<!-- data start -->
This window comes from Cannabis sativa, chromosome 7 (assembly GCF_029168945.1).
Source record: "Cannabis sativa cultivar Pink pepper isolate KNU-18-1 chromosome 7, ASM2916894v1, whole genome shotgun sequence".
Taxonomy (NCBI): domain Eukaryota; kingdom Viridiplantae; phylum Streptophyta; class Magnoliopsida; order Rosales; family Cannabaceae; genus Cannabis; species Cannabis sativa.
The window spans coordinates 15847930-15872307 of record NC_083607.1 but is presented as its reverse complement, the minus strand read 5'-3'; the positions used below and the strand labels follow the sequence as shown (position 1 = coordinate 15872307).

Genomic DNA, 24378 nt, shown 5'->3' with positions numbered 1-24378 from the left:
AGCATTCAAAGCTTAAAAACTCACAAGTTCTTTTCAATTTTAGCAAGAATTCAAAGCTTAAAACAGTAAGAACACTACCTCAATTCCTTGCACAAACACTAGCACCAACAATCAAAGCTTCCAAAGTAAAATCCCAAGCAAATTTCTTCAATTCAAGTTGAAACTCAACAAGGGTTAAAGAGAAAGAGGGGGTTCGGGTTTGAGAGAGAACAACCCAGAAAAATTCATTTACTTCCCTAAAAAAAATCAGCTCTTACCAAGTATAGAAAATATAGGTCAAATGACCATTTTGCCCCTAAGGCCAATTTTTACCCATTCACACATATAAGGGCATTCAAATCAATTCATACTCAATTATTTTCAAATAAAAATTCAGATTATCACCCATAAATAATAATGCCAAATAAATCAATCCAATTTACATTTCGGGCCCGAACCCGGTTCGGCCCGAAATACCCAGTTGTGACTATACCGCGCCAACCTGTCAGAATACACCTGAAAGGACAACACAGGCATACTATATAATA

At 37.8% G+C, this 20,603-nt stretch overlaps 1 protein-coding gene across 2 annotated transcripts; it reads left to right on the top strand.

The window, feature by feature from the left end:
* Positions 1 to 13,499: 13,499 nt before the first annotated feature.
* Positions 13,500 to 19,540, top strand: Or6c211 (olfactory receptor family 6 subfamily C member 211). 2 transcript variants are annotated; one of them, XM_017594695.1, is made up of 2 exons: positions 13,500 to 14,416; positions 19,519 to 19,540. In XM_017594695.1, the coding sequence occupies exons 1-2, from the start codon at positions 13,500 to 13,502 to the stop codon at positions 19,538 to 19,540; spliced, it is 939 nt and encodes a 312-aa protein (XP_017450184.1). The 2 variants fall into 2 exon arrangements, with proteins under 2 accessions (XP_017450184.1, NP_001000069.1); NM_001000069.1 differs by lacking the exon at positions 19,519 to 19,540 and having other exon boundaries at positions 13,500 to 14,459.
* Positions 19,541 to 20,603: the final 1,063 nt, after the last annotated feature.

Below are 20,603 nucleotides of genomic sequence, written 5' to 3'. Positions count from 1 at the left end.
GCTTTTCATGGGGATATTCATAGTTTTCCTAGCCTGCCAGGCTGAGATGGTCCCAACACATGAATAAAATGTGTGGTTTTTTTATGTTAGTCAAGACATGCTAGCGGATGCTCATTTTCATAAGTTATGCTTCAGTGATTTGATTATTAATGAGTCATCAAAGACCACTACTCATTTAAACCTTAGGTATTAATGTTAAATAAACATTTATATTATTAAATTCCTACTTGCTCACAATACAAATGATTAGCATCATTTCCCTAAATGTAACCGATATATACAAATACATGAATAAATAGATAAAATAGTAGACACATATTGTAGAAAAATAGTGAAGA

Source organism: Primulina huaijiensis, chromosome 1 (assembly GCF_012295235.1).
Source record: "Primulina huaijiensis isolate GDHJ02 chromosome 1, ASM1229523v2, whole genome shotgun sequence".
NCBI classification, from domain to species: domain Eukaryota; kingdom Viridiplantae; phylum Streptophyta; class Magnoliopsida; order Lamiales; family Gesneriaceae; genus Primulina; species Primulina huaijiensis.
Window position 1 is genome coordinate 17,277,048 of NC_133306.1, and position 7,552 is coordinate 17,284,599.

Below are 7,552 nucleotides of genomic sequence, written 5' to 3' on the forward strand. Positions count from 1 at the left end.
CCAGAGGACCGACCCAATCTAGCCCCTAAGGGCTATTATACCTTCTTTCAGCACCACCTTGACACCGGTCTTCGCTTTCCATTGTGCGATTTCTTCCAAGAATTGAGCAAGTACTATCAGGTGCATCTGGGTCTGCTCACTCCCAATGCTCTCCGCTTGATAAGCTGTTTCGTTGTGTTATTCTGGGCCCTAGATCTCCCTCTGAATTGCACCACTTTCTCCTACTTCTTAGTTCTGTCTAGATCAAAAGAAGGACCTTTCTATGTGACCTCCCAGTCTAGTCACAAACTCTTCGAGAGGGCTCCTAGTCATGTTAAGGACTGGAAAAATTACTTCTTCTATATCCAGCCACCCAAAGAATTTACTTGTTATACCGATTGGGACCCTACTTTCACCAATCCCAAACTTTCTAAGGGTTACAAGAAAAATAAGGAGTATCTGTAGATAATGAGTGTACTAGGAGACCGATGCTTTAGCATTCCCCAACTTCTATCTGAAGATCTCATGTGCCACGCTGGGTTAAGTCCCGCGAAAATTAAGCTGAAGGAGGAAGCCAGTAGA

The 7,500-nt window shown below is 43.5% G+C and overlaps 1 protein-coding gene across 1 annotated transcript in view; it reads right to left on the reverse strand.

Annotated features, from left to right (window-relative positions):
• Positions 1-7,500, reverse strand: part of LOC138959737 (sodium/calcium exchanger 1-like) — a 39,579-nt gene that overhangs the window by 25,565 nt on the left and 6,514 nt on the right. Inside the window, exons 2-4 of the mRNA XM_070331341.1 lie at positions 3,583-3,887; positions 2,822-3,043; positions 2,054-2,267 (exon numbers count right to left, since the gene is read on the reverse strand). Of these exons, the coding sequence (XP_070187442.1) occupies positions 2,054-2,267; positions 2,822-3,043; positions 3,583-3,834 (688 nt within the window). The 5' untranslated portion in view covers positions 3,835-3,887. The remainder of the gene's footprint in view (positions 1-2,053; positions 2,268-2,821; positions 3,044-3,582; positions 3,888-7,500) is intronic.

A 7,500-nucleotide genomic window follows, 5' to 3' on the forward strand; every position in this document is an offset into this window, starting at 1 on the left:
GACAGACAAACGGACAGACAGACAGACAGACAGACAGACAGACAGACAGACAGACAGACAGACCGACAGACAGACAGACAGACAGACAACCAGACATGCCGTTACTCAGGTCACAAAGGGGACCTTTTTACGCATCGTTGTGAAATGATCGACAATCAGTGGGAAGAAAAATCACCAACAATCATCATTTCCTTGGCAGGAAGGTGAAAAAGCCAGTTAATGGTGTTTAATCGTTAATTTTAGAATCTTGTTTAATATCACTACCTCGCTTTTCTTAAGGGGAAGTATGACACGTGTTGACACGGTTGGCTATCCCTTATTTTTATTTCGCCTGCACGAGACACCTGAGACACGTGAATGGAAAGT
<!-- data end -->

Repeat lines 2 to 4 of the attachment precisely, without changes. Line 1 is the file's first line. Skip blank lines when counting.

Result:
Source record: "Cannabis sativa cultivar Pink pepper isolate KNU-18-1 chromosome 7, ASM2916894v1, whole genome shotgun sequence".
Taxonomy (NCBI): domain Eukaryota; kingdom Viridiplantae; phylum Streptophyta; class Magnoliopsida; order Rosales; family Cannabaceae; genus Cannabis; species Cannabis sativa.
The window spans coordinates 15847930-15872307 of record NC_083607.1 but is presented as its reverse complement, the minus strand read 5'-3'; the positions used below and the strand labels follow the sequence as shown (position 1 = coordinate 15872307).